Thu, Nov. 4th, 2010 06:46 am (UTC)
(Anonymous)

I think Oleg knows most people will not get a trained attack dog,he is just comparing because a lot of people do say "get a guard dog" when you mention guns as protection to them. My mother is famous for it,but she wont say that theres an semi-auto Uzi,12ga semi,12ga pump,30-06,Beretta 9mm and beretta .25 in the her house but no dog... But you are right,most dogs don't work as a guard dog or even a dog that alerts you to something or someone strange in the yard. We got lucky,wife picked up a 2 year old 2 time loser at the pound a few months ago just to see what it would be like here at the house,The dog has a perminent home here! Anything bigger then a cat in the yard and we know about it! 88 year old father-in-law fell down in the yard last week and the dog went bullistic at the window. Even people she see's every day get barked and growled at if they are in the yard. She has very distinctive barks and growls as to who or what. I don't expect her to defend but she does get in-between an unknown person and someone that belongs here. We got very lucky for the above and for the fact that she is pleasure to have around, have to wonder why she was in the pound twice.......

Thu, Nov. 4th, 2010 06:41 am (UTC)
tarkhil

Dog is a bad emulation for gun. And vice versa. But a big smart dog and a good gun...

Thu, Nov. 4th, 2010 08:04 am (UTC)
fredflyer: Old favorite poster

My philosophy on this matter is summed up very well by a poster that I have seen over the years. On the top half is a profile of a fat revolver like a Colt Python, below is a statement: "The dog is small, noisy, and harmless. The owner is NOT!" --Rocky

Thu, Nov. 4th, 2010 09:34 am (UTC)
templarwolf: Re: Old favorite poster

I have a sign that reads, "Never mind the dog; beware of owner."

Thu, Nov. 4th, 2010 10:54 am (UTC)
(Anonymous)

Nice!

I stole the image and stuck it up on www.gunownerssa.org (you gave me permission to use your images yonks ago, if that ever changes you just have to let me know :-)

Thanks!

Wouter
www.gunownerssa.org webmaster

Thu, Nov. 4th, 2010 01:34 pm (UTC)
john_hardin

Home Defense Dog: Can be suborned with a pound of hamburger.

Thu, Nov. 4th, 2010 02:03 pm (UTC)
warkitty

That and, should the dog actually be trained properly OR be the kind that would bite an intruder when you're not home, it would be deemed a dangerous dog and you'd face the city demanding the dog be put down, inability to obtain homeowners insurance, neighbors blaming your dog for anything that goes wrong or claiming your dog bit them or their child (not necessarily because the dog did bite but because they just don't like the dog).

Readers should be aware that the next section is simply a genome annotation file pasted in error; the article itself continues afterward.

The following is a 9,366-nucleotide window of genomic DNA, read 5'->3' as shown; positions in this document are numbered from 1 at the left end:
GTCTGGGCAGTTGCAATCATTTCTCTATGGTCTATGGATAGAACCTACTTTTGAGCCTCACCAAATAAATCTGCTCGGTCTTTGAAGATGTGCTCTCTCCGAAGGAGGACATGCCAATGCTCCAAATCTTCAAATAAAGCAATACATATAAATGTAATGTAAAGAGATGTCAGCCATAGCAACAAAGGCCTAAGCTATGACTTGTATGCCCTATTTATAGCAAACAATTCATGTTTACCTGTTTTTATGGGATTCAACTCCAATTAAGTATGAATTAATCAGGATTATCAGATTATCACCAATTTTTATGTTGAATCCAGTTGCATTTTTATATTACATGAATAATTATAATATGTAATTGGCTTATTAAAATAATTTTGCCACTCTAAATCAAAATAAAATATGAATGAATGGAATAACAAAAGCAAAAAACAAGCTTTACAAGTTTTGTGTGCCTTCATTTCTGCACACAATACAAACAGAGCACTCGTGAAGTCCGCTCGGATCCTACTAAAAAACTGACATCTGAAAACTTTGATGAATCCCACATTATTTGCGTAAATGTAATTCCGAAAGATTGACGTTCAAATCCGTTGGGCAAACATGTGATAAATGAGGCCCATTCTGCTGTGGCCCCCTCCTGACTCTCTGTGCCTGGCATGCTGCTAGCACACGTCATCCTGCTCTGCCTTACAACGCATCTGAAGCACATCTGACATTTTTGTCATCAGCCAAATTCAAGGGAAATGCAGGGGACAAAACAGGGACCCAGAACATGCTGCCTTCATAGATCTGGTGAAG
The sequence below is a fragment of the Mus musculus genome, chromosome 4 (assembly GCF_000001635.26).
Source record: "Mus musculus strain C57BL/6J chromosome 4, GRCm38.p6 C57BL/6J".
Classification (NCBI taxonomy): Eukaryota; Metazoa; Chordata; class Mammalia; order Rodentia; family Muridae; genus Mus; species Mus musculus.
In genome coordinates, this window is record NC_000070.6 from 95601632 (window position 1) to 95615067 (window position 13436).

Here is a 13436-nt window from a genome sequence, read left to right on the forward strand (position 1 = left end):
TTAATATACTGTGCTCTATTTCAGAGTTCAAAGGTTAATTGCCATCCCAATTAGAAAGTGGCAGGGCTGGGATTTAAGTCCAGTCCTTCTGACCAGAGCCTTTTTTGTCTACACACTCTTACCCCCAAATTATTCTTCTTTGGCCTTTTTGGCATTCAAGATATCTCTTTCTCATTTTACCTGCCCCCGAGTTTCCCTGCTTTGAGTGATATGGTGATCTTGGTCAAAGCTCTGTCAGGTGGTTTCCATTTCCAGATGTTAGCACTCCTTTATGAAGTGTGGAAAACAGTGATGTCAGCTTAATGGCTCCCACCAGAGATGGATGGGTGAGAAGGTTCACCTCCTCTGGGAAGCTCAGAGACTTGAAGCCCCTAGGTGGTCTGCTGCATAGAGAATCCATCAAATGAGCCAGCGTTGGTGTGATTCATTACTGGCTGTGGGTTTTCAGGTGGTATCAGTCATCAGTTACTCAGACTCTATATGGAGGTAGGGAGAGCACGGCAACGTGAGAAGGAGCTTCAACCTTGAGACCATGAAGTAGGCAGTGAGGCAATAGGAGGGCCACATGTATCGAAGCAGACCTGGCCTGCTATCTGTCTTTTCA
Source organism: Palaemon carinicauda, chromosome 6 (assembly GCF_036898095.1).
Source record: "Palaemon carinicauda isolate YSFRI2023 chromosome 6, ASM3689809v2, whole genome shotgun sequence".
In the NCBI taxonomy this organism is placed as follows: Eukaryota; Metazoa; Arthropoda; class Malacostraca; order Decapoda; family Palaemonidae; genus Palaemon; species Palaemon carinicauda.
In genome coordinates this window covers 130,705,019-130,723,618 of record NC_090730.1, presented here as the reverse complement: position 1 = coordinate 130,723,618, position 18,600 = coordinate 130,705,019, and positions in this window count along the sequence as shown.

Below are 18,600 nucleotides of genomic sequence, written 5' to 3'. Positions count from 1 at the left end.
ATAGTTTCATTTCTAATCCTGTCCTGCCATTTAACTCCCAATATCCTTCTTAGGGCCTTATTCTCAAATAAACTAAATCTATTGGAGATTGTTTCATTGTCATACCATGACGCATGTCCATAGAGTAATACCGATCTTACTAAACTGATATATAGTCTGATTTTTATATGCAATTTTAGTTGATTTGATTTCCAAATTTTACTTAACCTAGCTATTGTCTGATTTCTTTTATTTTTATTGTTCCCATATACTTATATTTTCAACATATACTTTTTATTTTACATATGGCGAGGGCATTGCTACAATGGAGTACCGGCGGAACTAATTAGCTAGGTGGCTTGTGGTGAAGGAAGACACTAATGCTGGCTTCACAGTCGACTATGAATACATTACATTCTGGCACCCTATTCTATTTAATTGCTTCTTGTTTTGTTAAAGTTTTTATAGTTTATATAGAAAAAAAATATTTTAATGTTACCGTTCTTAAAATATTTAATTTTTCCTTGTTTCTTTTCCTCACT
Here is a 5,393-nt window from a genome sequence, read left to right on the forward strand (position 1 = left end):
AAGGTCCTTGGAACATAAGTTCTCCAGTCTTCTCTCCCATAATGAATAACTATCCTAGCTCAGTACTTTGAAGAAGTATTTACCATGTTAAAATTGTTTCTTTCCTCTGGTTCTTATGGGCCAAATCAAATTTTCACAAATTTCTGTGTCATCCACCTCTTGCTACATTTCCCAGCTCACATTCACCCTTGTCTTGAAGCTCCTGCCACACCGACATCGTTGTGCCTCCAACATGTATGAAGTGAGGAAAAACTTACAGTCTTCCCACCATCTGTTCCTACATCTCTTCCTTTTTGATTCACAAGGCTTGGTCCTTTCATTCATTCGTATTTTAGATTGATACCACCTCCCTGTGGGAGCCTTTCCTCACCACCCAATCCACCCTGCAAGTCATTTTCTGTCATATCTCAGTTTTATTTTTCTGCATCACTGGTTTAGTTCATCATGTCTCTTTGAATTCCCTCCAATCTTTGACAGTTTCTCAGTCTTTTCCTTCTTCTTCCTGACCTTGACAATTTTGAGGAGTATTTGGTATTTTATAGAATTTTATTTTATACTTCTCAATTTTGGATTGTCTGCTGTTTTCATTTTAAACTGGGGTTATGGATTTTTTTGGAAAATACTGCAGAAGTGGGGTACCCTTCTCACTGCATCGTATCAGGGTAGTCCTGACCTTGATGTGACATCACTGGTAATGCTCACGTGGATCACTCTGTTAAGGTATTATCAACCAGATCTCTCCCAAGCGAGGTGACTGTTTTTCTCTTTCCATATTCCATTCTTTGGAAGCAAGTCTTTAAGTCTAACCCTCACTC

Thu, Nov. 4th, 2010 03:48 pm (UTC)
cpcat

> Ammunition ... $200/year

Oh damn, why must I buy 410x70 shells per $1 each? :-( My local hucksters completely lost their conscience.

Thu, Nov. 4th, 2010 06:20 pm (UTC)
oldhorseman


My dog (nor my shotgun)cost me anything close to that... And they make a great team.

Chompy McPsycho detects and engages goblin, allowing me to employ firearm at leisure. ;)

Thu, Nov. 4th, 2010 06:28 pm (UTC)
apenadragon

My dogs make a good alarm system to wake me up... gives me enough time to grab hold of the gun, and the other half hers...

Although my cousin told me recently that he refused to go into my house while he was there on his own because my Chow Chow looked like she was going to kill him, and enjoy doing it.... funny thing is, if the family is home, he can come up with no problems and she's fine with him...

Fri, Nov. 5th, 2010 12:05 am (UTC)
Darin R. Pfaff: Yeah, but...

My home defense guns haven't done so well in the frisbee catching department, and as the temps drop into the 20s tonight, I'm kinda glad I have two big dogs to convert dog food into BTUs and pre-heat my side of the bed. Right tool for the job, and all that...

Gewehr98

Fri, Nov. 5th, 2010 01:46 am (UTC)
mrmeval

$14000 vs $5400 for 10 years though I think the food, vet and training costs are low. One simple surgery and you've blown your annual expenses. Pet insurance, max rate is $1171.20 for one year and well worth it. $11712 for health care for 10 years.

http://www.raisingspot.com/adopting/cost-of-owning-dog

"After the first year. The yearly cost can start at $360 and rise to $2,520 or more."

Based on that article a dog can cost more over 10 years than a car. ;)


Edited at 2010-11-05 01:47 am (UTC)

Sat, Nov. 6th, 2010 06:55 am (UTC)
nephilimnexus

Axe > Dog.
Axe < Gun.

Sat, Nov. 6th, 2010 11:13 pm (UTC)
eykanircbu: 

Интересно. Thank you! :)